It may be a while before dance floors are packed again. But music remains a priority for couples, even when hosting intimate socially distanced weddings and celebrations in person or via video conferencing apps and platforms. Hiring a D.J. for your reception — even a virtual one — offers several advantages.
A great D.J. will often start planning a mix of songs well before the event. “It’s about creating a soundtrack that highlights their vision,” said Arman Naféei, a Los Angeles-based D.J. whose recent gigs include Gwyneth Paltrow’s wedding to Brad Falchuk. “We’ll have a conversation where I’ll ask about vibe and style, their favorite music, and take that all into consideration.”
The ability to adjust a set to the crowd is one of the upsides to hiring a D.J. “You never know how things will flow,” said William Grand, a D.J. based in Manhattan. “I prefer to have my music meticulously organized so I can react rather than sticking to a predetermined script.” Mr. Grand’s clients include the actors Leonardo DiCaprio and Bill Murray, as well fashion brands like Versace and publications like Vogue.
There are tunes, though that always seem to get guests dancing, regardless of demographics. “These songs have stood the test of time,” said Lindsey Caldwell, a D.J. based in Brooklyn who created the mix for the wedding of the actors America Ferrera and Ryan Piers Williams. “They satisfy the tastes of multiple generations of people who don’t all share the same background.”
Here are some of the tracks that D.J.s keep in their back pockets to get the party started.
DJ Lindsey, Lindsey Caldwell, Brooklyn
“I love to do a mini ’90s set at weddings. ‘No Scrubs’ is recognized by most guests after those first four notes and creates the best singalong moments, which make for amazing photos.”
“I like my weddings to feel like a house party and ‘Calabria’ is a nice surprise during prime dance floor time. Anyone can figure out a little two step or just jump in place to it.”
“I typically play this one toward the end of the night once people have had a nice warm up (and a splash of liquid courage). It’s always fun to see folks’ reactions both on the dance floor and on the sidelines when it all goes down.”
Arman Naféei, Los Angeles
“One of Benny Goodman’s biggest songs, it’s unexpected and has a great buildup and catchy drums. When the horns come in it creates an energy that touches everybody and usually inspires everyone to start swinging around.”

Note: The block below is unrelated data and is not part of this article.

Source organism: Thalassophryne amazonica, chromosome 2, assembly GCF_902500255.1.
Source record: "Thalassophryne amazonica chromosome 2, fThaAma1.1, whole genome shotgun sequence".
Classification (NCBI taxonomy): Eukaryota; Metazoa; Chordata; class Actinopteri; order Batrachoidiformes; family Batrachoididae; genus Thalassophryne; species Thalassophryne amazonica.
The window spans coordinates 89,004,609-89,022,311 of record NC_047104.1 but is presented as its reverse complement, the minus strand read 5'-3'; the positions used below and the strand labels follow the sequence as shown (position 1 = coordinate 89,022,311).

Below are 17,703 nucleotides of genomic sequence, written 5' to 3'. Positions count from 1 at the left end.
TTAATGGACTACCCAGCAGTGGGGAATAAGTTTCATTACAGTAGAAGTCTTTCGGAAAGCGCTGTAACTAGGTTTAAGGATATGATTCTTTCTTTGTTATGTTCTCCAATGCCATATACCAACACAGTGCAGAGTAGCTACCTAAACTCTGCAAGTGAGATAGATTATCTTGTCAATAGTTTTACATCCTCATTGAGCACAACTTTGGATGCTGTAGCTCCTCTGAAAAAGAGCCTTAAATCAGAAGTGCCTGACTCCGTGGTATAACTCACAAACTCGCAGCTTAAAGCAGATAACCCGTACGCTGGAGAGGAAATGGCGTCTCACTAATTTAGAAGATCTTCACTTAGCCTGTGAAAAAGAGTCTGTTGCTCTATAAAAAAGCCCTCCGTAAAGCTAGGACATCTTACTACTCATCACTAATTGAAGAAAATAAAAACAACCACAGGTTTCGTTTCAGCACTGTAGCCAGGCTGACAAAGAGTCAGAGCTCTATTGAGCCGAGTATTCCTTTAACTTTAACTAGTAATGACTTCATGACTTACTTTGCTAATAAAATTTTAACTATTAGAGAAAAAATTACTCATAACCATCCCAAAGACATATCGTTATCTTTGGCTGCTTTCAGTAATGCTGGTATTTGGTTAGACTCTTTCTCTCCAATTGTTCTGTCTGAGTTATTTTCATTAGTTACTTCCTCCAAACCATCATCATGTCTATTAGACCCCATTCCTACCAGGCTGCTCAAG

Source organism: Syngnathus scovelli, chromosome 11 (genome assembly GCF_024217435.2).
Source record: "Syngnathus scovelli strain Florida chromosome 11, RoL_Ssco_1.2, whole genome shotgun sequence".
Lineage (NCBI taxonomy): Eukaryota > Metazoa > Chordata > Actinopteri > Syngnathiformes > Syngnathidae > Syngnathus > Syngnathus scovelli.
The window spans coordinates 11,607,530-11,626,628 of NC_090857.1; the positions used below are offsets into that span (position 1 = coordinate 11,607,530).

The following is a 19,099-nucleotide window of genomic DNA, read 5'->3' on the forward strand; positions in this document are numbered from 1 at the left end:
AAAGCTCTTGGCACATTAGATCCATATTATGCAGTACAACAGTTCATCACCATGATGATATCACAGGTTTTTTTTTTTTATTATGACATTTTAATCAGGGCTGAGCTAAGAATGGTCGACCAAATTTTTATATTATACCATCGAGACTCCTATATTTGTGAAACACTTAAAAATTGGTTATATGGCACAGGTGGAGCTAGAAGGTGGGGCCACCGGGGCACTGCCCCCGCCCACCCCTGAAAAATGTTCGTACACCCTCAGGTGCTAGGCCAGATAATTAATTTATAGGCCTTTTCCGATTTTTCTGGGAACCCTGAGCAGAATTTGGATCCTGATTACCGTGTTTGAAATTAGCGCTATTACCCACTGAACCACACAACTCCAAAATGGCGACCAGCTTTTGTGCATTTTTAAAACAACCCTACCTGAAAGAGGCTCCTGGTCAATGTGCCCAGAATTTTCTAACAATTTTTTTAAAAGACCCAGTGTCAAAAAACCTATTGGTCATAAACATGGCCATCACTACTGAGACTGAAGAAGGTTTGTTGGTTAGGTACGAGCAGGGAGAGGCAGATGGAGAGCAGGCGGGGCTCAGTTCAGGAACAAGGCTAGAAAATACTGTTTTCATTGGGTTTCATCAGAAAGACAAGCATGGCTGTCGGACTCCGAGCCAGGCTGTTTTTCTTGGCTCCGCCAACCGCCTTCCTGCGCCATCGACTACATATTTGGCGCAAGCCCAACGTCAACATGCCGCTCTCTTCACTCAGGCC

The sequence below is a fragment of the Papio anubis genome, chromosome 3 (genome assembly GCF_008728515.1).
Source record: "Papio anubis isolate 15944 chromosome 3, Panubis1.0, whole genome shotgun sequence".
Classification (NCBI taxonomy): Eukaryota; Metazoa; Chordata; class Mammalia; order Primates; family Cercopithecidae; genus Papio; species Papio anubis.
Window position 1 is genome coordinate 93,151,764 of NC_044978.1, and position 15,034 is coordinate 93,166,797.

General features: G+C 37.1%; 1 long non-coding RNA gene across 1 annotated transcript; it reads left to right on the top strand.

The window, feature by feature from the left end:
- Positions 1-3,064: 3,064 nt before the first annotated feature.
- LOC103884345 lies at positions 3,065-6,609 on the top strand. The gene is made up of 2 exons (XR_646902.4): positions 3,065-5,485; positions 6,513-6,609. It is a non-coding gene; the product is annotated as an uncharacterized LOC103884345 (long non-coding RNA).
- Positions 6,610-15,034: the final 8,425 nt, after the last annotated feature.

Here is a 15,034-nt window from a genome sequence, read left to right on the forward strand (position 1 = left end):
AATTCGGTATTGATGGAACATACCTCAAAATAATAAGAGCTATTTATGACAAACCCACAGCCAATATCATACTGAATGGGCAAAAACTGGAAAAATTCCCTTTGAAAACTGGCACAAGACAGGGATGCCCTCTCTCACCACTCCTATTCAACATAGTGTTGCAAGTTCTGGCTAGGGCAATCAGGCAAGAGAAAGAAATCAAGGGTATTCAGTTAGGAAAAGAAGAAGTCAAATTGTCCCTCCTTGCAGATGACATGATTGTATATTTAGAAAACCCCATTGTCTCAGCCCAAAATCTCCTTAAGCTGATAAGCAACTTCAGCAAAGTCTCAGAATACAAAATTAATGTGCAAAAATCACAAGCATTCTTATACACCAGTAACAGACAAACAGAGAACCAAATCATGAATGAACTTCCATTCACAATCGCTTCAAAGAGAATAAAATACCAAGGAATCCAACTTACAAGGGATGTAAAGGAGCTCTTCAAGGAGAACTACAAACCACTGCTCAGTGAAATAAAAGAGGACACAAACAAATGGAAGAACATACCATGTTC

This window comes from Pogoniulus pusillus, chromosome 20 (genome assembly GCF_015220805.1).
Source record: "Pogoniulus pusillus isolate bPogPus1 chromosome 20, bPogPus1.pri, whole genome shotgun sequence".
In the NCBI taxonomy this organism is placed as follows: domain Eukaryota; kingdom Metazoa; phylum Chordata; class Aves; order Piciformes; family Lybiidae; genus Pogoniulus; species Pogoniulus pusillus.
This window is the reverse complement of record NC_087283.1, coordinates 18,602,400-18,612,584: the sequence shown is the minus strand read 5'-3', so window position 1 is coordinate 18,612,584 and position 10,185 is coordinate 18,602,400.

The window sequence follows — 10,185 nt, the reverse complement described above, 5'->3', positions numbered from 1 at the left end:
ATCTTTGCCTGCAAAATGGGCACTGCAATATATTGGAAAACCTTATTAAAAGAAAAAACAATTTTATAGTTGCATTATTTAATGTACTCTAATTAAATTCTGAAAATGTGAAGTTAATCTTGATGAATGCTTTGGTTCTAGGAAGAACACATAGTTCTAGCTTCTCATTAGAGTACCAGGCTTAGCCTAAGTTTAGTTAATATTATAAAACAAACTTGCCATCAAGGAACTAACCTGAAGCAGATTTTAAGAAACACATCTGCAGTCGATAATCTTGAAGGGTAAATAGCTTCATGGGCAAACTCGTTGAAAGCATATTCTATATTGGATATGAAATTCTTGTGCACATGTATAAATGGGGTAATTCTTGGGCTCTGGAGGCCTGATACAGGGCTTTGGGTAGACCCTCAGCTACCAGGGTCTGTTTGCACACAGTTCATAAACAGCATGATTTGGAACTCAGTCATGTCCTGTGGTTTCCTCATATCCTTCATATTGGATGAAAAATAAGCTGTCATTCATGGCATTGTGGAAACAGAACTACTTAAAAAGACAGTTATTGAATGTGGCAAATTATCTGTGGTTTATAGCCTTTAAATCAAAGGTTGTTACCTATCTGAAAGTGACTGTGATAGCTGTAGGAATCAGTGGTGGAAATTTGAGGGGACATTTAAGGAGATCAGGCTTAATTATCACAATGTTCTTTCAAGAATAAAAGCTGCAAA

“It starts high right away, so it’s the perfect song to mix in. It’s also positive and energetic, an upper that makes people joyful.”
Kimberly Venetz, DJ Alkimist, Washington, D.C., Seattle and Manhattan
“Don’t sleep on dance hall! This song gives people an opportunity to get sexy on the dance floor.”
“Whether I play the original version by Frankie Beverly or Beyoncé’s cover depends on the crowd, but no one can resist singing, ‘Before I let you goooooo’.”
“It’s fun and light, and gets people up and going.”
Dina Regine, Manhattan
“It’s one of those songs that just gets bigger every year, probably because of the joyous vibe and killer vocal sample by Etta James the older generation knows.”
“After all these years, it’s still a good club-feel track that brings people together on the dance floor, and one guests love to sing along with. I’ve closed the night with this tune a few times and wound up having the dance floor chanting ‘one more song!’ after the music stopped.”
Chris Stiles, Washington, D.C.
“As soon as the horn riff hits, you can hear the crowd cheer and see the energy lift. This song sits in a good mid-tempo pocket and because it was sampled by Trick Daddy for ‘Take It To Da House,’ it resonates with young and old.”
“Your grandmother knows the words to this song. So does your bridal party. The call and response of the chorus lends itself to a great interaction for guests. It’s also a great transition song to move in any direction.”
Tom “Doc Delay” Shiner and DJ Abby Klein, Play Something Good, Dallas and Manhattan
“This is a fun, self-love power anthem with a dance hall feel. It mixes well with throwback hip-hop, so it’s also versatile,” Ms. Klein said.
“C’mon. Try not to dance,” Mr. Shiner said.
“This song crosses three generations but avoids sounding played out like some other classics,” Mr. Shiner said.
“It’s very appropriate for a wedding because it evokes celebration, love, fate, and it’s romantic but up-tempo,” Ms. Klein said.
Zen Freeman, Los Angeles
“It’s one of the most influential disco records of all time. It was released in the late ’70s but still sounds modern, even futuristic, to me.”
“I always get a great response when I play this one. It’s reminiscent of a classic Depeche Mode track, but with supermodern dance music production.”
William Grand, Manhattan
“I play a mix of the original and an edit that has more low end to it. It works well with all ages and when the a cappella break hits, it’s like taking everyone to church.”
“He’s had an impressive run over the past decade and this Lauryn Hill sampled song always gets people going.”
“This Motown song wins the slow dance award. Everyone knows it within the first few seconds and I like that it allows people to slow down and get a bit more intimate.”
Dwayne Dayal, DJ TK a.k.a. EchoSlim, Miami and Manhattan
“The drums and bass on this Afrobeats track are enough to make anyone move. Whether or not you understand Rema’s lyrics, which are a combination of English and several Nigerian dialects, his melodies and vocal cadences are catchy enough to get you to try and sing along.”
“An up-tempo Rihanna song? Who’s not going to dance to it? D.J. mOma and Guy Furious did a great job with the Afrobeats remix.”
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